Pulp Fiction (1994)


And You Will Know My Name is the Lord When I Lay My Vengeance Upon Thee.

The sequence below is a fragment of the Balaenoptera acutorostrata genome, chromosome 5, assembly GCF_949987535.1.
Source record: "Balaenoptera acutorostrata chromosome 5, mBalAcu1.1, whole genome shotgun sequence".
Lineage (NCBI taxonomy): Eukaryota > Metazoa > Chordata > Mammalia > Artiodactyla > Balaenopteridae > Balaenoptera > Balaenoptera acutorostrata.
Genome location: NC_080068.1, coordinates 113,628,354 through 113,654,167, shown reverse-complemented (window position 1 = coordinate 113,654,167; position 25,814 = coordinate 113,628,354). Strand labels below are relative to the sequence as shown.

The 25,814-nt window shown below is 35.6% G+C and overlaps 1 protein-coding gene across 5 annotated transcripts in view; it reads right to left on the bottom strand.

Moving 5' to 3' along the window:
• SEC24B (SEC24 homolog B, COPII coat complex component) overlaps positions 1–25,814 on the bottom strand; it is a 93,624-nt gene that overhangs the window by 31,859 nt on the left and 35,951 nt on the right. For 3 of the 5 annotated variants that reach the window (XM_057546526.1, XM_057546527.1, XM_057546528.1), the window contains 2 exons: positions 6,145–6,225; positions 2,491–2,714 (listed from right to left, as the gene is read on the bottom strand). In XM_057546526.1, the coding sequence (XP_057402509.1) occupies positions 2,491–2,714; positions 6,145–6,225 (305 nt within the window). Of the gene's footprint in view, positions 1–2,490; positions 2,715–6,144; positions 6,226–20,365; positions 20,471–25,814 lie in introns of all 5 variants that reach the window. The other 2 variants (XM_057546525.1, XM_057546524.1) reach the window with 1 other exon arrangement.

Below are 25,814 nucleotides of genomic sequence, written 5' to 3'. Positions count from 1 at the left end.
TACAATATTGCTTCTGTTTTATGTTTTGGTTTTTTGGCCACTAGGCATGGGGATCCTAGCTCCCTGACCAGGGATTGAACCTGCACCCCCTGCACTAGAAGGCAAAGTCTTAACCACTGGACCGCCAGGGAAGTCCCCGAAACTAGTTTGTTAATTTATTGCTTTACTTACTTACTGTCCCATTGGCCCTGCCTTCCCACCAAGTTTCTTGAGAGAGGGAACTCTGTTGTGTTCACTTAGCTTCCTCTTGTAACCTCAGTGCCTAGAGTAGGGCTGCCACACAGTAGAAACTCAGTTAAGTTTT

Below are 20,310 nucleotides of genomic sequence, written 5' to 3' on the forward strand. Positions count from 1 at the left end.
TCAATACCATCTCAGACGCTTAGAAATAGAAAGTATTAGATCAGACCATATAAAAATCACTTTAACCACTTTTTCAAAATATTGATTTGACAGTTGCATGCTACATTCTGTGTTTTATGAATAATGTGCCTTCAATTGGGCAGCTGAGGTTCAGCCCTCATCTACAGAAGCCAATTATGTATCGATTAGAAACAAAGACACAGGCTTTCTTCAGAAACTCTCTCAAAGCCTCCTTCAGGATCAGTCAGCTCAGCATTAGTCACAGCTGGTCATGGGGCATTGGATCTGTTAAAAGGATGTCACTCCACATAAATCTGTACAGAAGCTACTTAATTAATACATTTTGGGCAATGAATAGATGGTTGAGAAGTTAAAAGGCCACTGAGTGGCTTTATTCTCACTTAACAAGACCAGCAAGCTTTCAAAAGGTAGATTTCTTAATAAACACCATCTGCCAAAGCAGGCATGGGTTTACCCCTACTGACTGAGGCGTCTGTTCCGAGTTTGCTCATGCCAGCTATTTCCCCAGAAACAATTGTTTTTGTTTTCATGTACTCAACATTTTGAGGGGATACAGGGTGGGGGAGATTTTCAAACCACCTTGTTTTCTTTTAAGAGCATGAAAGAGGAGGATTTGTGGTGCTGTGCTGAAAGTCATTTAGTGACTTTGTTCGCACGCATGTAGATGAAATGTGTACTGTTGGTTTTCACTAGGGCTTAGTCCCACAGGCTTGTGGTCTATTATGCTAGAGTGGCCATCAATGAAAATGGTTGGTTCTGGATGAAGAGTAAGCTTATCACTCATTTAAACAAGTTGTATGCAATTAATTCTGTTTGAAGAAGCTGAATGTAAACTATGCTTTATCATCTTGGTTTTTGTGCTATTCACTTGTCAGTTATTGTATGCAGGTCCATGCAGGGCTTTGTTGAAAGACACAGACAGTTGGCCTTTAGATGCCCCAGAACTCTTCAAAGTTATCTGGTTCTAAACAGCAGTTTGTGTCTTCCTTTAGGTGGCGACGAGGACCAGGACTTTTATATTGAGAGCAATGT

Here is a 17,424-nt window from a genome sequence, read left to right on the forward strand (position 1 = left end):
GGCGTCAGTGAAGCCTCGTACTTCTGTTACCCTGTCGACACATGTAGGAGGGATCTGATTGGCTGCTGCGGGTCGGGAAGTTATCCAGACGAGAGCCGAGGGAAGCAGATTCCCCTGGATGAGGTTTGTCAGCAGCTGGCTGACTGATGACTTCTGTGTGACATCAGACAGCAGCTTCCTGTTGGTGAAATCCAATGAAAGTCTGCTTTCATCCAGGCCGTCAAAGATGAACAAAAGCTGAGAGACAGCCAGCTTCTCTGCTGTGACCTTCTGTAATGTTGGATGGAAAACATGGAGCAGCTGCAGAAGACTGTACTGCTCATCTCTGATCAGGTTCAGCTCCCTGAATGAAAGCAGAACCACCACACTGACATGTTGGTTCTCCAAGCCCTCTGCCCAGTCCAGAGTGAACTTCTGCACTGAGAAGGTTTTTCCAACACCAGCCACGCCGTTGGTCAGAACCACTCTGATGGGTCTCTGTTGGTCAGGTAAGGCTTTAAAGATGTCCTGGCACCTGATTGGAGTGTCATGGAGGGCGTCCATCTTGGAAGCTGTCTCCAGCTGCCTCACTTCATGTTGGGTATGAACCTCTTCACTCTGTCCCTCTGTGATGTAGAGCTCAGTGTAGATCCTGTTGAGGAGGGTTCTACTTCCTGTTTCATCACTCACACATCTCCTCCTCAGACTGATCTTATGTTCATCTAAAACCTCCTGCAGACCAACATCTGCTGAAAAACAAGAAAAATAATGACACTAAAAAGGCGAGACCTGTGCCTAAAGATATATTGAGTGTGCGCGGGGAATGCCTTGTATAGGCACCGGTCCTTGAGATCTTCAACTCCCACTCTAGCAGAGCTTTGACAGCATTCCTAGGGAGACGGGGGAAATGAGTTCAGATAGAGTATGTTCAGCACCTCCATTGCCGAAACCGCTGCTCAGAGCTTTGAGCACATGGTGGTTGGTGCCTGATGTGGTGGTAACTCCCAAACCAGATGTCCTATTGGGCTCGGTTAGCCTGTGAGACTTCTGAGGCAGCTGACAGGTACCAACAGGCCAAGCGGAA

I sometimes get worried when I start a review after watching a movie that caused me to take almost no notes whatsoever. This usually doesn’t happen when watching a crappy movie because I think of lots of jokes to take down during those; this mainly happens during good movies. What is there to say about a good movie? Well, let’s find out. This movie was suggested by my friend Chris, a young crippled boy who probably submitted his request through the Make A Wish Foundation. Or he posted it on my Facebook page. Either way, this movie is a classic movie, much beloved by many people I’ve spoken to about it. As with most movies with such a pedigree, it took me a while to see it for the first time, but once I had, I loved it and bought it on DVD. When it was requested, I busted out that bad boy and sat down to write what you are presently reading. This movie is Pulp Fiction, written and directed by Quentin Tarantino, and starring John Travolta, Samuel L. Jackson, Uma Thurman, Ving Rhames, Bruce Willis, Tim Roth, Amanda Plummer, Eric Stoltz, Rosanna Arquette, Maria de Medeiros, Harvey Keitel, Peter Greene, Duane Whitaker, Alexis Arquette, Steve Buscemi, Kathy Griffin, Phil LaMarr, and Christopher Walken.